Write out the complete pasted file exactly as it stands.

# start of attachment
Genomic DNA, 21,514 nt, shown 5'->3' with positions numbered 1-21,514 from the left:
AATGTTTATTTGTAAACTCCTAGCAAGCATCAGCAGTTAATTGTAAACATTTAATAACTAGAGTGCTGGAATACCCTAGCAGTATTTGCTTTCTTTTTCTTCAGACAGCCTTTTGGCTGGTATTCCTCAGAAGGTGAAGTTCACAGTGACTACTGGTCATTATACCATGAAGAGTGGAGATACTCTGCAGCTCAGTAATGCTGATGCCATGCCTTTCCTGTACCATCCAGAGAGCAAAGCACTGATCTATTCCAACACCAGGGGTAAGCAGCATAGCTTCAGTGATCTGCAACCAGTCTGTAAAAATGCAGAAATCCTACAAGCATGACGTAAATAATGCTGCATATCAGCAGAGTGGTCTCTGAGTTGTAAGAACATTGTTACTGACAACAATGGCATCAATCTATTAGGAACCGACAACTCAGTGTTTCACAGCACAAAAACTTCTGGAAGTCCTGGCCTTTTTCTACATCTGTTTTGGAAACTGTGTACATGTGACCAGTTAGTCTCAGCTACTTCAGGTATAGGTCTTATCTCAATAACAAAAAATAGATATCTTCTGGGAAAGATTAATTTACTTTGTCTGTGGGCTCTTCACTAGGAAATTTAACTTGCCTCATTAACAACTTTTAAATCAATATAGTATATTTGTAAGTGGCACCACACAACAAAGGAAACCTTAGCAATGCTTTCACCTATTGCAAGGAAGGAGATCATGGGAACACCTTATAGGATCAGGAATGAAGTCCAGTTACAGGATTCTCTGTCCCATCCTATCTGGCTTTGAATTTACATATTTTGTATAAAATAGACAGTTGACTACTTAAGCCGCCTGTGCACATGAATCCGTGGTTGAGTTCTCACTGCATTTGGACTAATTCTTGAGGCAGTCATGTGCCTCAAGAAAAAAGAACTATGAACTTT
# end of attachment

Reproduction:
Genomic DNA, 21,514 nt, shown 5'->3' with positions numbered 1-21,514 from the left:
AATGTTTATTTGTAAACTCCTAGCAAGCATCAGCAGTTAATTGTAAACATTTAATAACTAGAGTGCTGGAATACCCTAGCAGTATTTGCTTTCTTTTTCTTCAGACAGCCTTTTGGCTGGTATTCCTCAGAAGGTGAAGTTCACAGTGACTACTGGTCATTATACCATGAAGAGTGGAGATACTCTGCAGCTCAGTAATGCTGATGCCATGCCTTTCCTGTACCATCCAGAGAGCAAAGCACTGATCTATTCCAACACCAGGGGTAAGCAGCATAGCTTCAGTGATCTGCAACCAGTCTGTAAAAATGCAGAAATCCTACAAGCATGACGTAAATAATGCTGCATATCAGCAGAGTGGTCTCTGAGTTGTAAGAACATTGTTACTGACAACAATGGCATCAATCTATTAGGAACCGACAACTCAGTGTTTCACAGCACAAAAACTTCTGGAAGTCCTGGCCTTTTTCTACATCTGTTTTGGAAACTGTGTACATGTGACCAGTTAGTCTCAGCTACTTCAGGTATAGGTCTTATCTCAATAACAAAAAATAGATATCTTCTGGGAAAGATTAATTTACTTTGTCTGTGGGCTCTTCACTAGGAAATTTAACTTGCCTCATTAACAACTTTTAAATCAATATAGTATATTTGTAAGTGGCACCACACAACAAAGGAAACCTTAGCAATGCTTTCACCTATTGCAAGGAAGGAGATCATGGGAACACCTTATAGGATCAGGAATGAAGTCCAGTTACAGGATTCTCTGTCCCATCCTATCTGGCTTTGAATTTACATATTTTGTATAAAATAGACAGTTGACTACTTAAGCCGCCTGTGCACATGAATCCGTGGTTGAGTTCTCACTGCATTTGGACTAATTCTTGAGGCAGTCATGTGCCTCAAGAAAAAAGAACTATGAACTTT